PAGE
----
Bill extends MILC program; latest estimates updated
Vermont’s congressional delegation – U.S. Sens. Patrick Leahy and Bernie Sanders and Rep. Peter Welch – introduced legislation to extend the Milk Income Loss Contract (MILC) program beyond its expiration date at the end of fiscal year 2012. The MILC Continuation Act of 2012 would extend MILC for one year at current levels.
MILC payments are triggered when the Class I price in Boston falls below $16.94/cwt. Currently, the base payment rate is any positive difference between $16.94 and the Class I milk price at Boston, times 45%. There is also a “feed cost adjustor,” increasing the payment when the price of a cwt. of dairy feed rises above its target of $7.35/cwt.
Payments under the program are limited by production: Currently, producers are eligible to receive payments on up to 2.985 million lbs. per fiscal year.
Set to expire Oct. 1, 2012, the potential payment total also takes a significant hit in its final month, when payments drop from 45% to 34% of the difference in the $16.94/cwt. trigger and the actual Boston Class I price.
“Although the delegation is committed to passing a Farm Bill with dairy reforms this year, with prospects for that bill uncertain, this legislation would ensure there is no lapse in the safety net for dairy farmers,” they said in a press release.
Leahy, the most senior member of the Senate Ag Committee, said, “While many in agriculture are focused only on Sept. 30 when the Farm Bill expires, we in dairy know that we are in a unique position and the date that really matters is Aug. 31. We cannot have our nation’s dairy farmers left exposed without a sufficient safety net.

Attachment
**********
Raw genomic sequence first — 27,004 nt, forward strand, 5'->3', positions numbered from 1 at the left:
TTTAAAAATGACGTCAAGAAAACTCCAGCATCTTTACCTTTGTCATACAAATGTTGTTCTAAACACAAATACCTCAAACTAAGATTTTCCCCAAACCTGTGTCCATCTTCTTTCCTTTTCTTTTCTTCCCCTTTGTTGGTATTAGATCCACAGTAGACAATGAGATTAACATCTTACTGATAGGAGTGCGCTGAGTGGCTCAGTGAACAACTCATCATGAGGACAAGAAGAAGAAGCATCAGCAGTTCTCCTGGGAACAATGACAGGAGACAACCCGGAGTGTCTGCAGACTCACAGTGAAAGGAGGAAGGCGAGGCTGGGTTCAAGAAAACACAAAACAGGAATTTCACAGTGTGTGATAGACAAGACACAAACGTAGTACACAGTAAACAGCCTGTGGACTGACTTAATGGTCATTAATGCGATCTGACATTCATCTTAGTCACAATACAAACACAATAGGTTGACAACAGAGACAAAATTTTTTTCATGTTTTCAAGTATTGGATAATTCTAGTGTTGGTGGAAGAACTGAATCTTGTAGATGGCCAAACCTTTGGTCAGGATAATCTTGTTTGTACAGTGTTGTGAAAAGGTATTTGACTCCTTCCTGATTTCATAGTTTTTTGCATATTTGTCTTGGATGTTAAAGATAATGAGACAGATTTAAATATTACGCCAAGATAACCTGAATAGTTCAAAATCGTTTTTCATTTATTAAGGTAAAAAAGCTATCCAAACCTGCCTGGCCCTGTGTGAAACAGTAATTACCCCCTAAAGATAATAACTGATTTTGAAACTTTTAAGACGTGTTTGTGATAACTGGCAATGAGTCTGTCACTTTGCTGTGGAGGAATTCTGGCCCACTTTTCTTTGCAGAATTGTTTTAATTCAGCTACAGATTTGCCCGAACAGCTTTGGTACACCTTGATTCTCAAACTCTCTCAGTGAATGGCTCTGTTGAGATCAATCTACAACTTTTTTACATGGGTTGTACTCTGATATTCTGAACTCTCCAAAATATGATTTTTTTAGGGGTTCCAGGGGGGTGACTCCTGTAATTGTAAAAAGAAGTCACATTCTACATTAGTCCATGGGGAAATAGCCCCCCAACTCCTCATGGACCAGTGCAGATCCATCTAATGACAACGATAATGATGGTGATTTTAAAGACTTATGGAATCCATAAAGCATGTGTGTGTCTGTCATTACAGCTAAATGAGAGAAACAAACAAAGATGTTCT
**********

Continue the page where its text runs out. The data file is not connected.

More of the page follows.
“The MILC Continuation Act addresses this problem and ensures an extension of the MILC program until we are able to enact the important dairy reforms we are negotiating for the Farm Bill,” Leahy continued. “We are working to include a Margin Insurance Program and a Dairy Stabilization Program. I remain committed to passing a Farm Bill this year, and I am pleased that Senator Stabenow, who chairs the Agriculture Committee, has announced a hearing schedule that will allow us to continue evaluating policy solutions so we can swiftly and effectively craft the 2012 Farm Bill.”
“Dairy is a major part of Vermont agriculture and farmers are entitled to a fair price. Vermont’s dairy farms are the backbone of our rural economy. The program we are working to renew will give farmers vital and essential support if milk prices fall – and enable dairy farmers to continue the productive work they do,” said Sen. Sanders. “Extending this program for a year will allow the Congress to come up with a long-term solution for the huge fluctuation in the price farmers are paid for their milk.”
Welch, a member of the House Agriculture Committee, said, “Vermont’s dairy farmers are hard-working and resilient. They have endured bad weather, high energy prices and low milk prices. What they cannot endure is the loss of this vital safety net. However Congress proceeds, it has to ensure dairy farmers are not left stranded.”